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Coltsfoot - Botany And History

Coltsfoot is a medicinal shrub now commonly thought of as a weed that grows widely in waste areas, vacant lots, walkways, and untended gardens amongst other vegetative matter that may also be viewed as weeds. Prior to this stigmatism however, coltsfoot was once valued as a medicinal herb and was collected ardently by traditional herbalists.

Resembling the plant butterbur, which can sometimes be mistaken for coltsfoot, it is no more than a short shrub that is discernable chiefly for its distinctive leaf shape which resembles the hoof of a horse with minute and well-dispersed serrations or 'teeth' on the edge of the leaves. When young, these distinctive leaves also feature a slight covering of white 'down' or hairs that occur on both the upper and lower surfaces of the leaf, although the upper down dissipates as the leaf matures. It is also notable for its yellow bulb-like flowers that grow singly on a single stalk, and is replete with minute petals resembling filaments. Just like its 'partner herb' mullein, coltsfoot is used as both a fire-making implement and as an herbal medicine, with all the parts of the plant originally employed medicinally (although such is no longer the case at present). [1]

Coltsfoot - Herbal Uses

The most common use of coltsfoot is as an herbal remedy against cough. Much like its 'partner' herb mullein, one rarely encounters Western folkloric cough medicines that feature the one herb (coltsfoot) sans the other (mullein). In long-standing traditional belief, coltsfoot is the herb to employ whenever one is experiencing any type of bronchial problem, whether it be a simple cough, a dry racking cough, asthma, or even the (then) dreaded consumption (tuberculosis). This is due to the fact that coltsfoot contains a mucilaginous substance which acts primarily as an expectorant and demulcent. This action however is considerably mild for some individuals, especially those who are in the latter stages sickness, so remedies are often composed of a combination of herbs that serve the same expectorant and tonic function for better and faster results. The simplest method of preparing a cough remedy made from coltsfoot is to create a decoction of its leaves, preferably prepared very strong, which is then drunk straight up, or sweetened with stevia, honey, jaggery, or molasses. [2] This preparation may be done by employing either fresh or dried leaves, and, in some cases, even the stalks and flowers, although the latter possess only very little significant therapeutic merits when compared to the potency of the leaves itself, although older sources attest that the flower-stalks and petals themselves, when made into a very strong decoction, provides the same potency as the leaves, making it an integral ingredient in the creation of coltsfoot syrups and other variants of the remedy.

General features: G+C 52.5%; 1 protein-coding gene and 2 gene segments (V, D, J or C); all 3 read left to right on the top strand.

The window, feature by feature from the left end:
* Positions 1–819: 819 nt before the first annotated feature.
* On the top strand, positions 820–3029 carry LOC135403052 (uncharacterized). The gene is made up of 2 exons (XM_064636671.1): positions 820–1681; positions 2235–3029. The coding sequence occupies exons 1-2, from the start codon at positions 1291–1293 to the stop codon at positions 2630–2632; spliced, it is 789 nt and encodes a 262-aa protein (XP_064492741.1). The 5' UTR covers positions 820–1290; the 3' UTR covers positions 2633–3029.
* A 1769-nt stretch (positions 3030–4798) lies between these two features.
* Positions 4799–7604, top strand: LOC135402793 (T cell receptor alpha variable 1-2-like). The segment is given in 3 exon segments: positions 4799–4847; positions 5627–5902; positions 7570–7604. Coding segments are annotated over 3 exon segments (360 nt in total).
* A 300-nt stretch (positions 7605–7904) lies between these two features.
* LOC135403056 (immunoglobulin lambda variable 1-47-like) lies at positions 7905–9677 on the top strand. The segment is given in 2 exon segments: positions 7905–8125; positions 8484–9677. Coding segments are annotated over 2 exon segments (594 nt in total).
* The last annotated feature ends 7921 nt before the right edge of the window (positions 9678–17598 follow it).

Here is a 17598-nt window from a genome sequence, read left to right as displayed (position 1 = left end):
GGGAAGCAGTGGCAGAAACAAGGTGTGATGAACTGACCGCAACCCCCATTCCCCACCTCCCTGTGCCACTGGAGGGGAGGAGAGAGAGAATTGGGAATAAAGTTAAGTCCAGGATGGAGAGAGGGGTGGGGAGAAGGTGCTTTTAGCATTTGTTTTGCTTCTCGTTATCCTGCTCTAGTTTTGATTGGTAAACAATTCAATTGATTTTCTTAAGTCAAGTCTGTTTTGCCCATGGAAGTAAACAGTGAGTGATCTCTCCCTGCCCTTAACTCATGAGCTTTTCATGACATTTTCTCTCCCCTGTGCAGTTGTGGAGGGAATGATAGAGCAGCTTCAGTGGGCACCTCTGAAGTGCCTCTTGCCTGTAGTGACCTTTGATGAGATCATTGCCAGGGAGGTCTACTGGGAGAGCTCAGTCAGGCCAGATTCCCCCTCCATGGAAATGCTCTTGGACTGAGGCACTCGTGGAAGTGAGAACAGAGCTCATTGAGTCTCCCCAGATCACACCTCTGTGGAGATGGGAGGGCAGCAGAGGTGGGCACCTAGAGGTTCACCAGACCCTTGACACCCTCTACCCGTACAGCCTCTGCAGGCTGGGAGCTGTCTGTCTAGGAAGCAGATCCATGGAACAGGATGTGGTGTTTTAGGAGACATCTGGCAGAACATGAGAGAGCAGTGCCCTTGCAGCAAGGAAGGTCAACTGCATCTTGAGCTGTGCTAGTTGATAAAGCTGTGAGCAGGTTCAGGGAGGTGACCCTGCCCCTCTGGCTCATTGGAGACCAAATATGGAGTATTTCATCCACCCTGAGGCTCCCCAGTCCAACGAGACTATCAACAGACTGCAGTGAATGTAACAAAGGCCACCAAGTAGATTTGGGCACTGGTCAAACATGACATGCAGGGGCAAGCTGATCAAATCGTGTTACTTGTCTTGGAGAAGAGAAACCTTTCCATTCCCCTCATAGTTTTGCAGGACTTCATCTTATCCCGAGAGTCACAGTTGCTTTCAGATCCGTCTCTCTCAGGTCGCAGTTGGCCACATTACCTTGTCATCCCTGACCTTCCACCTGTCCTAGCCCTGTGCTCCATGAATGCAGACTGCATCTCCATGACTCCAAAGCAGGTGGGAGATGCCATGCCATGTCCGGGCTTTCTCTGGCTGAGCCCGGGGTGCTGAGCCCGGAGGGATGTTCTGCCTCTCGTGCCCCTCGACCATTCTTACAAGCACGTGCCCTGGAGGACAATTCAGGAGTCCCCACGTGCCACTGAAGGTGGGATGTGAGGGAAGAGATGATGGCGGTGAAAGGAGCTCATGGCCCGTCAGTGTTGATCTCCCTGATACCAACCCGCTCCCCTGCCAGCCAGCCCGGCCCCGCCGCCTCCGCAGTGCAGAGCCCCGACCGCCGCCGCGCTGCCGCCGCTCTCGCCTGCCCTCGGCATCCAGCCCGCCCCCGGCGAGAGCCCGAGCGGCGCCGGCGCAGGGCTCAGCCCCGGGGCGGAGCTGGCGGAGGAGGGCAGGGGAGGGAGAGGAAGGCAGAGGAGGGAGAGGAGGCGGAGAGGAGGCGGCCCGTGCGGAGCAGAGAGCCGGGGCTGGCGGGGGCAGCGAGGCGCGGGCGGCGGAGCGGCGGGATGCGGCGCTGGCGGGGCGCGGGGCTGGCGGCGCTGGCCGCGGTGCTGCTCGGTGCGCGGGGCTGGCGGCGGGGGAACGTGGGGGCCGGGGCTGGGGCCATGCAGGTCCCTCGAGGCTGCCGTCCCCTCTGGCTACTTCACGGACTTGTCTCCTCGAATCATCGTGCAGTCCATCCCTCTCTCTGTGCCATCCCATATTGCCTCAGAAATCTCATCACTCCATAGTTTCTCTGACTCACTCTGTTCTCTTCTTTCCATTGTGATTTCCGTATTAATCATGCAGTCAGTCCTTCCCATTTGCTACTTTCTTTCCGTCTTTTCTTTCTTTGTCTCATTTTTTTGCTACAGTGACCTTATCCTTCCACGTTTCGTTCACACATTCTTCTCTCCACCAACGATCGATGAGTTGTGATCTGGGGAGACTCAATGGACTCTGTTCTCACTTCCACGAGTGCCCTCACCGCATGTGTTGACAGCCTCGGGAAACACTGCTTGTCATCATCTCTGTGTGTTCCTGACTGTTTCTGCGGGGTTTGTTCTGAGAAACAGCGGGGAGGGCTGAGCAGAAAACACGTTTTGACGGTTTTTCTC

One should preferably use older leaves rather than the younger ones, as the profusion of hairs that grow in the upper and lower part of the leaves may cause mild irritation on the tongue and throat, although, if no other viable sources of older leaves are available, one may always resort to straining the resulting decoction over several layers of clean cheesecloth or muslin to prevent the tiny hairs from getting mixed with the decocted liquor.